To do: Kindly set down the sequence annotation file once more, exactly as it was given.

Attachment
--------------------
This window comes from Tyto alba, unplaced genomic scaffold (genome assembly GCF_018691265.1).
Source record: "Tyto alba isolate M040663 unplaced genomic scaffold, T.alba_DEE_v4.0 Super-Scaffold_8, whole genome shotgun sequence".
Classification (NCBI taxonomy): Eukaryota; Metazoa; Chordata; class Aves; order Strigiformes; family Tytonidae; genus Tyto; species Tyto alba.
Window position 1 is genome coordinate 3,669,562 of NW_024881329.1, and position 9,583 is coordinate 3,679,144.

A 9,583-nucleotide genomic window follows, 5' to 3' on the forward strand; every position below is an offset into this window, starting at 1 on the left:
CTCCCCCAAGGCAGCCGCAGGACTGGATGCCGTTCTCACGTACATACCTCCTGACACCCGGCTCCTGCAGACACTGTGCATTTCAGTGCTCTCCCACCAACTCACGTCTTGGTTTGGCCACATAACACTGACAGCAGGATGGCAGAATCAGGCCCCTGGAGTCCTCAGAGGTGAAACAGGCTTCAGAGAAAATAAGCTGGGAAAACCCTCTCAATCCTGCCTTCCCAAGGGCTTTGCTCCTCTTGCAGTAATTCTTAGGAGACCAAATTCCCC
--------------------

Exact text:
This window comes from Tyto alba, unplaced genomic scaffold (genome assembly GCF_018691265.1).
Source record: "Tyto alba isolate M040663 unplaced genomic scaffold, T.alba_DEE_v4.0 Super-Scaffold_8, whole genome shotgun sequence".
Classification (NCBI taxonomy): Eukaryota; Metazoa; Chordata; class Aves; order Strigiformes; family Tytonidae; genus Tyto; species Tyto alba.
Window position 1 is genome coordinate 3,669,562 of NW_024881329.1, and position 9,583 is coordinate 3,679,144.

A 9,583-nucleotide genomic window follows, 5' to 3' on the forward strand; every position below is an offset into this window, starting at 1 on the left:
CTCCCCCAAGGCAGCCGCAGGACTGGATGCCGTTCTCACGTACATACCTCCTGACACCCGGCTCCTGCAGACACTGTGCATTTCAGTGCTCTCCCACCAACTCACGTCTTGGTTTGGCCACATAACACTGACAGCAGGATGGCAGAATCAGGCCCCTGGAGTCCTCAGAGGTGAAACAGGCTTCAGAGAAAATAAGCTGGGAAAACCCTCTCAATCCTGCCTTCCCAAGGGCTTTGCTCCTCTTGCAGTAATTCTTAGGAGACCAAATTCCCC